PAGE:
rails search benchmarks

I put together some benchmarks for the three main Rails fulltext search solutions: Sphinx/Ultrasphinx, Ferret/acts_as_ferret, and Solr/acts_as_solr. The book Advanced Rails Recipes was a big help in getting Ferret and Solr running quickly.


The dataset is the entire KJV Bible, indexed by verse and also by book. This gives us 31,102 smallish records and 66 large ones. Ferret and Solr both use a Ruby method for loading the per-book contents (since they traverse a Rails association), while Sphinx (with Ultrasphinx) uses :concatenate to generate a GROUP_CONCAT MySQL query.

You can checkout or browse the benchmark app yourself from here. Especially note the model configurations. The app should be runnable; the migrations include the dataset load.

performance results

These results exercise some basic queries of varying sizes. Some things are not covered; I may update the benches in the future for facet, filter, phrase, and operator usage.

I search 300 times each for a common short word in verses, the same word in books, the same word in all classes, then a rare pair of words in all classes, and finally a very rare long phrase in all classes. All engines were configured for no stopwords.

$ INDEX=1 rake benchmark

                               user     system      total        real
reindex                    0.000000   0.010000   2.310000 (  8.323945)
verse:god                  1.090000   0.160000   1.250000 ( 31.020551)
verse:god:no_ar            0.720000   0.080000   0.800000 ( 27.364780)
book:god                   0.980000   0.100000   1.080000 ( 26.839016)
all:god                    0.970000   0.100000   1.070000 ( 20.297412)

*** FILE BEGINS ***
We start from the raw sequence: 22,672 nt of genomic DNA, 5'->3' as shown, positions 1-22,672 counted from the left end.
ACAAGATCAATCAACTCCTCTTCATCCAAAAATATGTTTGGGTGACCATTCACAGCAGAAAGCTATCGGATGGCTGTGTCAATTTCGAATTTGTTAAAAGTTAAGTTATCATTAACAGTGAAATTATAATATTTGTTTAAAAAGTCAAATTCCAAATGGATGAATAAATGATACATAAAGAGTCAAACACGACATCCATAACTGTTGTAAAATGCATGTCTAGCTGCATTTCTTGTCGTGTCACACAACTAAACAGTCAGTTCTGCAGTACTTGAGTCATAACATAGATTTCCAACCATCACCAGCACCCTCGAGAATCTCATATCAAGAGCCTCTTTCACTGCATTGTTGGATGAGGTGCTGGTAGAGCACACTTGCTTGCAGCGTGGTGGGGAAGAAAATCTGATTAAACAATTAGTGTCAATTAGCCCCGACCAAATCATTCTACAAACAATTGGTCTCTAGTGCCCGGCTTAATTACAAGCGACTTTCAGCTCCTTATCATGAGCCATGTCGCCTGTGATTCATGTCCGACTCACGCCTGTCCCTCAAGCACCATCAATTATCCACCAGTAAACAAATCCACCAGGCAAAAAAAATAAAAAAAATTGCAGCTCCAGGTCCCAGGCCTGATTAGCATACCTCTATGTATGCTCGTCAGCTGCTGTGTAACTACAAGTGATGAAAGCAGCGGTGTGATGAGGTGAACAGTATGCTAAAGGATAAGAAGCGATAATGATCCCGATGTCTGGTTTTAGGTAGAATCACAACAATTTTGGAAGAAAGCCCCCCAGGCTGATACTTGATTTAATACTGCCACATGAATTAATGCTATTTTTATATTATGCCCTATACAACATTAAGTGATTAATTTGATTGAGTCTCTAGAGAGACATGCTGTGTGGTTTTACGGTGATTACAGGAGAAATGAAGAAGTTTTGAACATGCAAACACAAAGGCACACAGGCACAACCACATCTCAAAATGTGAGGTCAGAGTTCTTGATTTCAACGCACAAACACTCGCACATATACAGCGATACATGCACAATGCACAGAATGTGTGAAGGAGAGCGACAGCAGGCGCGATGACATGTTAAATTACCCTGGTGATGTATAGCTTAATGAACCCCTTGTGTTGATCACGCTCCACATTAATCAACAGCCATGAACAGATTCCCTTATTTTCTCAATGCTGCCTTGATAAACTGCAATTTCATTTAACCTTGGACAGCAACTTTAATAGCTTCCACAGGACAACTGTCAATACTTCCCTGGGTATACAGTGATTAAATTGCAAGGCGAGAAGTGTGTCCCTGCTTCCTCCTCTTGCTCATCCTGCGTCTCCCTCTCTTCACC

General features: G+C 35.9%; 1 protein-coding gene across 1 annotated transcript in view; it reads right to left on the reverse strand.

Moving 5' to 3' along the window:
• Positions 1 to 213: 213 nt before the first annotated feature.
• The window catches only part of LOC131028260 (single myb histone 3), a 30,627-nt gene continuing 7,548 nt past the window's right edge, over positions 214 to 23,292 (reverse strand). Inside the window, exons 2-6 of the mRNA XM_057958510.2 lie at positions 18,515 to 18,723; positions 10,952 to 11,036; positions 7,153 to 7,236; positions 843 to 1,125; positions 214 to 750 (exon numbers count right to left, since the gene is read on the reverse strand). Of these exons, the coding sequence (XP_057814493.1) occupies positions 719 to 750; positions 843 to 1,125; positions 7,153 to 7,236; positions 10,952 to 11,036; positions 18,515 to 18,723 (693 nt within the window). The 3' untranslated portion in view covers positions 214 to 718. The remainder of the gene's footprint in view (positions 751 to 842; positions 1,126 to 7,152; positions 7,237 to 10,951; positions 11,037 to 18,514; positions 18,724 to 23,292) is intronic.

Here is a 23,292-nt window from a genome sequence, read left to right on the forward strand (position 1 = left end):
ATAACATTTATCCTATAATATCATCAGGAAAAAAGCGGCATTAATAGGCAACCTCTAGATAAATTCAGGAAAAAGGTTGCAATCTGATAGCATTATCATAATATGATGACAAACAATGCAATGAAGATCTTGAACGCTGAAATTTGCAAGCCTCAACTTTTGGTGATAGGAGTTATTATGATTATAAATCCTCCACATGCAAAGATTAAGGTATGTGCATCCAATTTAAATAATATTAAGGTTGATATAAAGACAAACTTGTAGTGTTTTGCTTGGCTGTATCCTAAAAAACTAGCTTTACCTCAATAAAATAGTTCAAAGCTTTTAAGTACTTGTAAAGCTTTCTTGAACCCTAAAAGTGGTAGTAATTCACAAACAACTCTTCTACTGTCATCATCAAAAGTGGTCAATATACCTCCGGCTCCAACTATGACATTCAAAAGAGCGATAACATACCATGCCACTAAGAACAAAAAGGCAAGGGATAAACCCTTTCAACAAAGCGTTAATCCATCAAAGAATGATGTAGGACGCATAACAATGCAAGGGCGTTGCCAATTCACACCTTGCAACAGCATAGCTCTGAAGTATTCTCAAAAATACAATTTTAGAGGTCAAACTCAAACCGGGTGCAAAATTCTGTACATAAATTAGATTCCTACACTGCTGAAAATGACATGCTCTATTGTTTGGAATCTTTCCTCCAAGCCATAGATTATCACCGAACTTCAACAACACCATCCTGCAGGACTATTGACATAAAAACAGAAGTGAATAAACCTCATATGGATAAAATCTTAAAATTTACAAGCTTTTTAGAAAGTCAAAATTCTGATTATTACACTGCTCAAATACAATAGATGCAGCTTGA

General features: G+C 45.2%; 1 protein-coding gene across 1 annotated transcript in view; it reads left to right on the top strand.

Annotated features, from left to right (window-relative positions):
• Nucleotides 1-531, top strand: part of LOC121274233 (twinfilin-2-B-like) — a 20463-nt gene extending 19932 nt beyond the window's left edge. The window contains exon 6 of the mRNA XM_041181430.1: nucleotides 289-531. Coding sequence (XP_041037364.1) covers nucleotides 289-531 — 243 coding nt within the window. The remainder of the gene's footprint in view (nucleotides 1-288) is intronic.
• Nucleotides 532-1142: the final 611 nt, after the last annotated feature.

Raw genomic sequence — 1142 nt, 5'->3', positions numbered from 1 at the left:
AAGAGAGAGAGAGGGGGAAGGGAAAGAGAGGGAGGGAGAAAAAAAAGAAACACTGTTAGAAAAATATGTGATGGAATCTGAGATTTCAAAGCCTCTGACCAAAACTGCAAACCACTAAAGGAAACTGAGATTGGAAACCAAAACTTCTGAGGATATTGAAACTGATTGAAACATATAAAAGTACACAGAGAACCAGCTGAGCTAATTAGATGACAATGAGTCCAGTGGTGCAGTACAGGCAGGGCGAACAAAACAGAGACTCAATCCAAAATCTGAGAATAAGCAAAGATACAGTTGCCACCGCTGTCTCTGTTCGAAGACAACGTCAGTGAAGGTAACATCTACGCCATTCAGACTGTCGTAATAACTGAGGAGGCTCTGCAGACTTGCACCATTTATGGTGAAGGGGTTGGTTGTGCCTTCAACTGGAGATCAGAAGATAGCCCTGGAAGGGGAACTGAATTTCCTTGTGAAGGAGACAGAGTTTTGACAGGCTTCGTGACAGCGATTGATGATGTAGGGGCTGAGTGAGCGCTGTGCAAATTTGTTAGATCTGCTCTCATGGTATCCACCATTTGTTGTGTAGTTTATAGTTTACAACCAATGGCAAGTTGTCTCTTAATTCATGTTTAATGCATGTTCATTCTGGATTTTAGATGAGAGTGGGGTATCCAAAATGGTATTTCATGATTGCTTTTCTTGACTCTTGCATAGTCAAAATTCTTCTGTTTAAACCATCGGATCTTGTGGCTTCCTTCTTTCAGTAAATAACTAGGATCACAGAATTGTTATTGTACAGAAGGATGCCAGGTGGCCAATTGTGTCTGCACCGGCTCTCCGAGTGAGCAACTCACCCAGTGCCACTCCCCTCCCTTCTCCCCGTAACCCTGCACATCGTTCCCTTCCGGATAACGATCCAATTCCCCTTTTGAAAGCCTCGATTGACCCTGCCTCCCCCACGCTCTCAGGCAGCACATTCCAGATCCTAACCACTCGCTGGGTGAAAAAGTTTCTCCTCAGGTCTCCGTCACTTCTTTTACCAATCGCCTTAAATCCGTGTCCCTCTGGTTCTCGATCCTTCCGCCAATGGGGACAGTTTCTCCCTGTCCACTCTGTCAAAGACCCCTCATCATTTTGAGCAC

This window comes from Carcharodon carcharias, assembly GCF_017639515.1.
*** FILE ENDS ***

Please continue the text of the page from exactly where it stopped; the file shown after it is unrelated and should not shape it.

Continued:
all:calves                 1.030000   0.110000   1.140000 ( 22.806805)
all:moreover               0.980000   0.120000   1.100000 ( 27.763920)
result counts: [3595, 64, 3659, 5, 2]
index size: 7.6M        total
memory usage in kb: {:virtual=>35356, :total=>35688, :real=>332}

                               user     system      total        real
reindex                  403.500000   4.650000 408.150000 (500.704153)
verse:god                  2.530000   0.500000   3.030000 ( 30.330766)
book:god                   1.910000   0.280000   2.190000 ( 30.164732)
all:god                    2.940000   0.360000   3.300000 ( 30.864319)
all:calves                 2.250000   0.330000   2.580000 ( 19.039895)
all:moreover               1.860000   0.300000   2.160000 ( 23.407134)
result counts: [4077, 64, 4141, 5, 2]
index size: 7.8M        total
memory usage in kb: {:virtual=>219376, :total=>298644, :real=>79268}

                               user     system      total        real
reindex                    0.830000   2.130000   2.960000 (512.818894)
verse:god                  0.760000   0.210000   0.970000 (  2.557016)
book:god                   0.740000   0.030000   0.770000 (  1.914840)
all:god                  144.460000   4.430000 148.890000 (602.861915)
all:calves                 1.010000   0.050000   1.060000 (  3.033010)
all:moreover               0.710000   0.060000   0.770000 (  4.185469)
result counts: [3893, 64, 3957, 7, 2]
index size: 13M         total
memory usage in kb: {:virtual=>47272, :total=>112060, :real=>64788}

The horrible Ferret performance for “all:god” happened consistently. The log suggests that it does not use any kind of limit in multi-model search in order to ensure the relevance order is correct. This is a big fail.